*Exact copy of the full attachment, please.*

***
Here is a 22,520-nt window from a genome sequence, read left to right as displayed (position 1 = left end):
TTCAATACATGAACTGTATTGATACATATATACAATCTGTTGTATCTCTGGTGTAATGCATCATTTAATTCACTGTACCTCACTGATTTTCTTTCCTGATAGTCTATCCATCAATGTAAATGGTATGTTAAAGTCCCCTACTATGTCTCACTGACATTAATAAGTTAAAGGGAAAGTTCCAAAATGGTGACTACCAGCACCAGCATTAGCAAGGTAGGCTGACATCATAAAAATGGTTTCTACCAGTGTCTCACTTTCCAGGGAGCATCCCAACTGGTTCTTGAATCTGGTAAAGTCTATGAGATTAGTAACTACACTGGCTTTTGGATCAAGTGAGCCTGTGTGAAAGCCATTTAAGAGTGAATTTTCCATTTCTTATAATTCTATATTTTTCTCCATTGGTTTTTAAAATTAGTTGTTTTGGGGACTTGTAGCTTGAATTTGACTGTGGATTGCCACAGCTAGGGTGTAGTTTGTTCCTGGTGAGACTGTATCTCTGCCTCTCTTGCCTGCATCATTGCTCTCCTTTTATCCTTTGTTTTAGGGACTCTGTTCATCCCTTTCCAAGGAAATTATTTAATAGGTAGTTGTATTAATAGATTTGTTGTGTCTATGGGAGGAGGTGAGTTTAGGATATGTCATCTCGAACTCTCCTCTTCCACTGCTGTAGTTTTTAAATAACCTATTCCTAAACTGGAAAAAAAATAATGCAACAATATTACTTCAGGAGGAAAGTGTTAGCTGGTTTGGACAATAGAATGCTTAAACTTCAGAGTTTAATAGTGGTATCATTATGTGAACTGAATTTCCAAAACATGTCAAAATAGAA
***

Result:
Here is a 22,520-nt window from a genome sequence, read left to right as displayed (position 1 = left end):
TTCAATACATGAACTGTATTGATACATATATACAATCTGTTGTATCTCTGGTGTAATGCATCATTTAATTCACTGTACCTCACTGATTTTCTTTCCTGATAGTCTATCCATCAATGTAAATGGTATGTTAAAGTCCCCTACTATGTCTCACTGACATTAATAAGTTAAAGGGAAAGTTCCAAAATGGTGACTACCAGCACCAGCATTAGCAAGGTAGGCTGACATCATAAAAATGGTTTCTACCAGTGTCTCACTTTCCAGGGAGCATCCCAACTGGTTCTTGAATCTGGTAAAGTCTATGAGATTAGTAACTACACTGGCTTTTGGATCAAGTGAGCCTGTGTGAAAGCCATTTAAGAGTGAATTTTCCATTTCTTATAATTCTATATTTTTCTCCATTGGTTTTTAAAATTAGTTGTTTTGGGGACTTGTAGCTTGAATTTGACTGTGGATTGCCACAGCTAGGGTGTAGTTTGTTCCTGGTGAGACTGTATCTCTGCCTCTCTTGCCTGCATCATTGCTCTCCTTTTATCCTTTGTTTTAGGGACTCTGTTCATCCCTTTCCAAGGAAATTATTTAATAGGTAGTTGTATTAATAGATTTGTTGTGTCTATGGGAGGAGGTGAGTTTAGGATATGTCATCTCGAACTCTCCTCTTCCACTGCTGTAGTTTTTAAATAACCTATTCCTAAACTGGAAAAAAAATAATGCAACAATATTACTTCAGGAGGAAAGTGTTAGCTGGTTTGGACAATAGAATGCTTAAACTTCAGAGTTTAATAGTGGTATCATTATGTGAACTGAATTTCCAAAACATGTCAAAATAGAA